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6 out of 10 people found the following review useful:

Paul Hogan hurts otherwise good film about alcoholism

Author: Bill Davis from Ghent, KY
13 December 2001

I very much wanted to see this film because I so enjoyed the Tim Sandlin trilogy (Skipped Parts, Sorrow Floats, Social Blunders) from which this film is derived. The books are far superior but this movie was able to capture some of the spirit of the book upon which it was based (Sorrow Floats). I couldn't accept the casting of Paul Hogan, with a thick Australian accent, stopping in the American South to see his mother -- who also has a thick Australian accent -- at what was supposed to be his boyhood home. He stuck out in the movie like a sore thumb. He also looked to be too healthy to be a dying wheelchair-bound alcoholic. When I read the book M. Emmett Walsh came to mind. There must be some odd story behind the casting of this film. The other movie to be based on these books, SKIPPED PARTS, is very good and remarkably loyal to the source.

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3 out of 5 people found the following review useful:

A simple but great story about interesting people with alcoholic problems

9/10
Author: shooman-2 from Belgrade
15 August 2005

My comment may be a little subjective as I am a Rosanna's fun. But Hogan and Reinhold were great also (which I cannot tell for their other movies).

Yes, this is a movie about alcoholism, but it also can be watched without searching for some point in it. It's very relaxing, makes you fond of main characters, and you get the wish to go to them back and back again. It means, this is kind of movie that you can watch over and over again without getting bored.

Maybe the best recommendation is that this kind of mix of emotions, people's behaviors and interesting episodes in a movie is something that you don't see very often which is appreciated in today's movies.

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Great movie.....

7/10
Author: anlane from Canada
10 July 2011

I finally saw this movie after wanting to see if for years. I disagree with other reviews in regards to having Paul Hogan in the cast. I felt that he played comic relief in the right way in the movie as he often does in his movies. I am not sure how people can say that an Australian transplant was unbelievable when you have people moving and living the American dream every day. It seemed to be a very well acted story about a very commonly held problem. Judge Reinhold was especially wonderful in the part and needs to be given credit for his acting ability as well. This is definitely a hidden gem of a movie that should have been more widely seen and shown.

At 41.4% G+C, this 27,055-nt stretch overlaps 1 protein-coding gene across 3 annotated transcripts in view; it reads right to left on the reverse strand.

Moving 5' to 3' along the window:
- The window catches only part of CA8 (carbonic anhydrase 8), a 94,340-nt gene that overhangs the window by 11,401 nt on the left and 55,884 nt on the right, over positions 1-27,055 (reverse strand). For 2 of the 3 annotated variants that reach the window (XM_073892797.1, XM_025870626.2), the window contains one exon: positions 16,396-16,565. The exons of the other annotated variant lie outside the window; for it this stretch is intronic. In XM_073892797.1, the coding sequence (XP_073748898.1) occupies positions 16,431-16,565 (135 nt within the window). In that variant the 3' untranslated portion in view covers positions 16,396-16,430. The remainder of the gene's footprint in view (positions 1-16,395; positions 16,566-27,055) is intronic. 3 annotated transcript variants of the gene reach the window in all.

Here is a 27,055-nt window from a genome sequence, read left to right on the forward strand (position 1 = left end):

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1 out of 2 people found the following review useful:

We need more of this

7/10
Author: pluto-11 from Portland, OR, USA
21 July 2003

Caught this staying up late watching cable. Pity that its obvious flaws (Paul Hogan as a transplant Australian just didn't work) kept it from a larger audience. The sincerity of the delivery and the fine acting by Rosanna Arquette definitely makes this worth while. Anyone who has had problems with addiction can attest to the authenticity of the work: it is nice that for once a film is made that deals with Alcoholism without condescension or stereotypes, just raw truth and compassion. I haven't read the book ("Sorrow Floats") but I think I will now. I wonder if the book also has the somewhat unrealistic ending which I think also hurt the work a bit.

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0 out of 1 people found the following review useful:

startlingly good

10/10
Author: (trahald2001@aol.com)
13 May 2002

I tuned in by accident to this film the other night on cable TV. In my opinion (with the exception of Executioner's Song and Fast Times at Ridgemont High), this is the finest work done by ANY of the lead actors---and the ONLY truly fine work EVER committed to celluloid by Paul Hogan in his life. The style, pacing, and 'Odyssean' elements of this remarkable film caught me by surprise---I couldn't tune away. Although I have never read any of the works of the author of the book upon which this film was based, I am impressed enough to want to. Director John Badham's earlier Saturday Night Live I think suggests the ability a quarter of a century later to adapt this obviously superior work of fiction.

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0 out of 1 people found the following review useful:

Bitter Sweet & True

Author: shannon715 (shannon715@stny.rr.com) from New York
17 May 2001

Alcoholism is a lonely road and misery loves company. It's nice when conventional loved one and friends have a scrape goat to put their troubles on.but leaving a baby on a car seat on the back of a car? No.

It was very hard for me to watch this movie through tear soaked eyes. The best line.'Alcohol has no point.' So true. I think movies like this, including.'My Name Is Bill W.' & `Clean And Sober' Give a positive approach to a disease that we, as a nation, are plagued with. Paul Hogan was fantastic.as were all the actors dealing with such a difficult subject.. ****

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